WKDN is an American radio station licensed to Philadelphia and serving the Philadelphia market. WKDN broadcasts a Christian format. WKDN began broadcasting as WPEN on April 19, 1929 as a 250-watt station on 1500 kHz; the frequency was shared by the Pennsylvania School of Wireless Telegraphy's WPSW, which went on the air in 1926, Bethayres-based WALK, which launched in 1927. In its early years, it was known for Italian-language programming, was co-owned with another major Italian-oriented station, WOV in New York City. Beginning in November 1929, Sunday Breakfast Rescue Mission broadcast their Sunday morning services from their 800-person homeless shelter and soup kitchen; the most notable speaker was Percy Crawford who spoke to the crowd of homeless men. In the 1930s, WPEN moved to 920 kHz, sharing time with WRAX until the two stations merged in 1938. WPEN went to 950 kHz in the NARBA frequency shifts of 1941. During the mid-1940s, the station was owned by the Philadelphia Bulletin newspaper; as entertainment programming moved from radio to television, WPEN evolved into a popular music format in the early 1950s.
The music at that time consisted of artists such Perry Como, Frank Sinatra, Doris Day, Mills Brothers, Tommy Dorsey, Bing Crosby, Peggy Lee, Nat King Cole, Pat Boone, Tony Bennett, many others. At this time, a show called. In the early 1950s, WPEN became. Steve Allison of Boston, was host of a five or six nights a week radio show from 11:30PM–2:00AM; this show was broadcast from the "Ranch Room" restaurant on the station's ground floor building on Walnut Street between 22nd and 23rd streets. WPEN was one of the first broadcasters in the country to use a live seven-second delay tape system. In addition to live guests, Steve Allison took telephone calls from listeners. Teddy Reinhart was the producer. Allison had guests such as Eddie Fisher, Billy Eckstein and numerous local politicians at the Ranch Room. Many evenings Allison showed up for work in a tuxedo. In the late 1950s, Frank Ford hosted. Jim Reeves could be seen doing newscasts from a second floor studio. Before the Steve Allison show, radio personality Art Raymond hosted a live Latin music dance program from the Ranch Room.
Years Raymond hosted Jewish music programs featuring Klezmer music on radio stations in New York City and Florida. In the late 1950s, rock and roll began to dominate the chart. WPEN opted, though, to remain a non-rock station but played some of the softer songs by artists like The Platters, Elvis Presley, Everly Brothers, Brenda Lee, others. By the mid-1960s, WPEN was playing softer songs by The Beatles, The Association, The 5th Dimension, Tom Jones, The Mamas & the Papas, The Righteous Brothers, others. In the early 1970s, artists like The Carpenters, Barbra Streisand, Neil Diamond, James Taylor, others became core artists. Still all along, artists like Sinatra and Cole, as well as Big Bands, were heard on WPEN; the station was a news-intensive MOR format. During the 1960s, an evening interview show hosted by Frank Ford was broadcast on weekdays, it was held in a converted night club near 22nd and Walnut Streets, so the public was allowed to sit in on all broadcasts. Around 1967, WPEN became an affiliate of the NBC Radio Network.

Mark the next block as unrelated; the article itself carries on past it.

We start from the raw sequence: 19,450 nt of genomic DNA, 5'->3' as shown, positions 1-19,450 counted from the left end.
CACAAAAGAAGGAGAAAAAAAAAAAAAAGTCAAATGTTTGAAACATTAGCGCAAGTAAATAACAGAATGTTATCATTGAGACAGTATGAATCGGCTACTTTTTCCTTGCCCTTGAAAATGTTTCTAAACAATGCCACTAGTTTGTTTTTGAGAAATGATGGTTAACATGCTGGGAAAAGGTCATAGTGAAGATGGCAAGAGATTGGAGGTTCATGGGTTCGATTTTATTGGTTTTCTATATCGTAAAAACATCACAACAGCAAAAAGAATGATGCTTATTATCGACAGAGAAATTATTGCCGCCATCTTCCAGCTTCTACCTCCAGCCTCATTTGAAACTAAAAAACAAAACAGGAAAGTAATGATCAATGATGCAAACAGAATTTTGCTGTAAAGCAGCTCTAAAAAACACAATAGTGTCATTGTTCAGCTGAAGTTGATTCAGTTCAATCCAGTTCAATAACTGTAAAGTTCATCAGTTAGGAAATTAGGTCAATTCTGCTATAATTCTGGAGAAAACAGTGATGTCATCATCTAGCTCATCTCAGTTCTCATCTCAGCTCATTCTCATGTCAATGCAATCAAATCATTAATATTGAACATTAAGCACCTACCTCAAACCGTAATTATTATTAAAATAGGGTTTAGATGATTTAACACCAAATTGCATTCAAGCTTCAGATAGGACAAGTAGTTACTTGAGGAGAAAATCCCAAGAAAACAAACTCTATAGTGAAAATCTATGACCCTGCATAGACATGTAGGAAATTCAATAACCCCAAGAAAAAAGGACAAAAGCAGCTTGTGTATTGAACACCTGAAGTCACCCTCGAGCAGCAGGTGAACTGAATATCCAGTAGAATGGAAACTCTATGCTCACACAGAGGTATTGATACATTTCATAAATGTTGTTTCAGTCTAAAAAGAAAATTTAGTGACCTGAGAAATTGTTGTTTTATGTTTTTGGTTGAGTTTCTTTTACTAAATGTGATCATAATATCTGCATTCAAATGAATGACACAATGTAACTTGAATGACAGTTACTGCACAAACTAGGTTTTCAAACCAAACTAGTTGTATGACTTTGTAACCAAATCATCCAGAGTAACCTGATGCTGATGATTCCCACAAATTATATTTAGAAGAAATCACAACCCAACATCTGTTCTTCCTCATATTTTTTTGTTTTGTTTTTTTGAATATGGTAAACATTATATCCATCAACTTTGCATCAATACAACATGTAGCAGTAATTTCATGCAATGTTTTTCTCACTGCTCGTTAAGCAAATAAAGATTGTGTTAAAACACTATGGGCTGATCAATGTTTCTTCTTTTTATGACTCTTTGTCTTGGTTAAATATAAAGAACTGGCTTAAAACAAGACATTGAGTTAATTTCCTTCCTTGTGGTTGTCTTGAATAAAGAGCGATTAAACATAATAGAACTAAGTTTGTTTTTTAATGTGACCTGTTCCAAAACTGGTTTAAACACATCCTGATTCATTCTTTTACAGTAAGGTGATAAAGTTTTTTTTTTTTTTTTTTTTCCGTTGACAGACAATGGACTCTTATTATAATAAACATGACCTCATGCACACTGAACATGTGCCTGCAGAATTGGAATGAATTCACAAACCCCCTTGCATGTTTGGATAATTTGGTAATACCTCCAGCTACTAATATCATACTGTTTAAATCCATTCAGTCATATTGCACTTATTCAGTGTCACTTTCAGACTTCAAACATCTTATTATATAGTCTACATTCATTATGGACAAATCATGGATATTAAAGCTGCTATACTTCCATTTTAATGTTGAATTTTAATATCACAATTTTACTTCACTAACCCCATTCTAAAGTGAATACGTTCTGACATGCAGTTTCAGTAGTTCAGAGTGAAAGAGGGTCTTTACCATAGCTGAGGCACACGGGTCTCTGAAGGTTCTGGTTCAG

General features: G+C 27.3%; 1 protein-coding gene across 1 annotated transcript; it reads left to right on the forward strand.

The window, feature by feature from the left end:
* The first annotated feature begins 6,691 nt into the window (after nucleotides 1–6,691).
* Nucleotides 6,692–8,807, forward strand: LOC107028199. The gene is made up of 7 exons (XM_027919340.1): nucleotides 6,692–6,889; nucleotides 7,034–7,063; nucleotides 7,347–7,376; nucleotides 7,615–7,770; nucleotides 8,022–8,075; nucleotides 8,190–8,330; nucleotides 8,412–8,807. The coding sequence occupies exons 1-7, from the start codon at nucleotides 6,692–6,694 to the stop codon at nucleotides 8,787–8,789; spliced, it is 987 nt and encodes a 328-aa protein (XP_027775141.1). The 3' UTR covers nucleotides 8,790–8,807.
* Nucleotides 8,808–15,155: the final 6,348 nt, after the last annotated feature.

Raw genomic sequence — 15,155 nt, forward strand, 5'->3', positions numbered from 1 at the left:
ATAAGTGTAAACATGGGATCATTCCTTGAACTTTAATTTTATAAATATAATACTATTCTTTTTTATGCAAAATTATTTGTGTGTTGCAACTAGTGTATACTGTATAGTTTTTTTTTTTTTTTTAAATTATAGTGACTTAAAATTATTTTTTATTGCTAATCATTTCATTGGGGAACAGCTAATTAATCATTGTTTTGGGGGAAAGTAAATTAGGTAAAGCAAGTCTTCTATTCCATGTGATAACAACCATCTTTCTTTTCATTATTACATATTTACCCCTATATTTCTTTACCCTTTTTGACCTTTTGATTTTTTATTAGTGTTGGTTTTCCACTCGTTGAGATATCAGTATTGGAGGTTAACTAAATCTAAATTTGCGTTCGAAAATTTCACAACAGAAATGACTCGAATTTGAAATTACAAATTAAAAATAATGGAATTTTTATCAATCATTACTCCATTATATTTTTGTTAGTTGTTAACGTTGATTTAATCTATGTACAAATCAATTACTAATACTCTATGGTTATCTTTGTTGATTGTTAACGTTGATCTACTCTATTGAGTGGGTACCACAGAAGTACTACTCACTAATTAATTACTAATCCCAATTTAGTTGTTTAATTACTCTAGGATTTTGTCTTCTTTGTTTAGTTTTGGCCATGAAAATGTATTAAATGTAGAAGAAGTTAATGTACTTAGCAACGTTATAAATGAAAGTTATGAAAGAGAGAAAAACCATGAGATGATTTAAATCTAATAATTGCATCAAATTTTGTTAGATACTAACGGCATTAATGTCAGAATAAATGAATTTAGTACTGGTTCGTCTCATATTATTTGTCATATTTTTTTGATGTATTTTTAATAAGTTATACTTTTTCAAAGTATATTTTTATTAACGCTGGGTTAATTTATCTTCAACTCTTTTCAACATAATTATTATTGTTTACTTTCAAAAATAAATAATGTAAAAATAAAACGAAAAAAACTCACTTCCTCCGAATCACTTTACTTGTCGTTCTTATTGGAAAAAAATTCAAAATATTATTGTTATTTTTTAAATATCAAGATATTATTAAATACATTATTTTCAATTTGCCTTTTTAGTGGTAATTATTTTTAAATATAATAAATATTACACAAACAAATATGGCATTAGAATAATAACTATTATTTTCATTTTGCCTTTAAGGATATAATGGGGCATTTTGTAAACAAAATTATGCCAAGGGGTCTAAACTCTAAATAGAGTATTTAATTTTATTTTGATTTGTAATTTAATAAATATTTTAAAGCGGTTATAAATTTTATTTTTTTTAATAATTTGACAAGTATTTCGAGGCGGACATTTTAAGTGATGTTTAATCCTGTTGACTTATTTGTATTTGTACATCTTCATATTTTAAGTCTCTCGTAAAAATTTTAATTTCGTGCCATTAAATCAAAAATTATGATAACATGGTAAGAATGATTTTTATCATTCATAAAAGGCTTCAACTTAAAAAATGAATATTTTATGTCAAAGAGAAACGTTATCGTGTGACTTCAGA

Around 1969, the station left NBC, management decided to challenge WIP, Philadelphia's dominant MOR music station. Some WIP personalities were lured to WPEN, including Tom Brown, an extensive promotional campaign was launched with the station billing itself as "The New 95." However, listeners did not respond in large numbers and the station went into a gradual decline. By about 1973, the station's financial condition was so poor that it began signing off at midnight to save money, ownership began to market the operation to potential buyers. At the end of 1974, WPEN was sold to Greater Media, along with co-owned WPEN-FM; when the deal closed in January 1975, Greater Media took the stations off the air for some badly needed engineering upgrades. In the spring, WPEN returned to the air as "95PEN" with an oldies format under program director Julian Breen and Peter Mokover. Mike St. John made his Philly debut at this time along with Geoff Fox, Paul Cassidy, Loren Owens, Mike Landry, Rick Harris and Bobby "Dashboard" Dark.
Legend Joe Niagara soon joined the station with an afternoon drive show. The revived station played rock and roll hits from about 1955 to 1963, but newer music was added to the playlist over time. Ratings were never spectacular, WPEN opted to change formats in 1979. In 1979, WPEN dumped the Oldies format and became Nostalgia, featuring big bands hits and adult standards; the station became known as "950 WPEN, The Station Of The Stars". The station featured adult standards of the 1940s, 1950s, 1960s, along with some big bands of the 1930s and 1940s; the station mixed in some softer rock hits of the 1950s through the 1970s known as "baby boomer pop" by some. The airstaff from the oldies format remained. Over the years, many other legends came to WPEN, like Ken Garland, Joe Niagara, Bill "Wee Willie" Webber, Dick Clayton, Joe Harnett, Bill Wright, Sr, Tom Moran, Andy Hopkins and Kim Martin. Joe Grady and Ed Hurst returned to host a